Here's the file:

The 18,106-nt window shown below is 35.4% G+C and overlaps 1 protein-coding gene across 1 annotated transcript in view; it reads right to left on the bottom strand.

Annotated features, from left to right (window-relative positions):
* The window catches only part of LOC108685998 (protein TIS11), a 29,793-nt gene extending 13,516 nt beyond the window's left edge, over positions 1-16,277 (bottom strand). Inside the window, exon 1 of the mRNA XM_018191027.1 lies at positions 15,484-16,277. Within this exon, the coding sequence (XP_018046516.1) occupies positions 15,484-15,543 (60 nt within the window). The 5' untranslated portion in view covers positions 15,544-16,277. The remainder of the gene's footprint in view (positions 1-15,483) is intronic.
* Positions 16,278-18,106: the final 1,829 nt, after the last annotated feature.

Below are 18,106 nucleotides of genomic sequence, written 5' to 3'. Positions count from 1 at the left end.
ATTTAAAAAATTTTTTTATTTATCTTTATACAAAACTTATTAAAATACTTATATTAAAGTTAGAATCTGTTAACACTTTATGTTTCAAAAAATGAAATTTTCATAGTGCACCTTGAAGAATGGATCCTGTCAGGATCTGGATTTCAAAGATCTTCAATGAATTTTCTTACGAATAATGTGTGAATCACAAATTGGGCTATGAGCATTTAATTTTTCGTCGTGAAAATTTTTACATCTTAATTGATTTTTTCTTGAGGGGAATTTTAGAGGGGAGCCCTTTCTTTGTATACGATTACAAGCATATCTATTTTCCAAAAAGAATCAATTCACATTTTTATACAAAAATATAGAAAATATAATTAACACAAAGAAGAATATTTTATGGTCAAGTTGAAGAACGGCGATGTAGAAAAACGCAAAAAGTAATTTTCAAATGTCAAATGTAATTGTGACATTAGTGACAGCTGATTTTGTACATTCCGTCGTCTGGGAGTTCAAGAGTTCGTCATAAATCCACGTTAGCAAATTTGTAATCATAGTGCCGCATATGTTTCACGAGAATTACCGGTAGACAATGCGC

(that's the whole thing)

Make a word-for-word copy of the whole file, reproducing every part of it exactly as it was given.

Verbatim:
The 18,106-nt window shown below is 35.4% G+C and overlaps 1 protein-coding gene across 1 annotated transcript in view; it reads right to left on the bottom strand.

Annotated features, from left to right (window-relative positions):
* The window catches only part of LOC108685998 (protein TIS11), a 29,793-nt gene extending 13,516 nt beyond the window's left edge, over positions 1-16,277 (bottom strand). Inside the window, exon 1 of the mRNA XM_018191027.1 lies at positions 15,484-16,277. Within this exon, the coding sequence (XP_018046516.1) occupies positions 15,484-15,543 (60 nt within the window). The 5' untranslated portion in view covers positions 15,544-16,277. The remainder of the gene's footprint in view (positions 1-15,483) is intronic.
* Positions 16,278-18,106: the final 1,829 nt, after the last annotated feature.

Below are 18,106 nucleotides of genomic sequence, written 5' to 3'. Positions count from 1 at the left end.
ATTTAAAAAATTTTTTTATTTATCTTTATACAAAACTTATTAAAATACTTATATTAAAGTTAGAATCTGTTAACACTTTATGTTTCAAAAAATGAAATTTTCATAGTGCACCTTGAAGAATGGATCCTGTCAGGATCTGGATTTCAAAGATCTTCAATGAATTTTCTTACGAATAATGTGTGAATCACAAATTGGGCTATGAGCATTTAATTTTTCGTCGTGAAAATTTTTACATCTTAATTGATTTTTTCTTGAGGGGAATTTTAGAGGGGAGCCCTTTCTTTGTATACGATTACAAGCATATCTATTTTCCAAAAAGAATCAATTCACATTTTTATACAAAAATATAGAAAATATAATTAACACAAAGAAGAATATTTTATGGTCAAGTTGAAGAACGGCGATGTAGAAAAACGCAAAAAGTAATTTTCAAATGTCAAATGTAATTGTGACATTAGTGACAGCTGATTTTGTACATTCCGTCGTCTGGGAGTTCAAGAGTTCGTCATAAATCCACGTTAGCAAATTTGTAATCATAGTGCCGCATATGTTTCACGAGAATTACCGGTAGACAATGCGC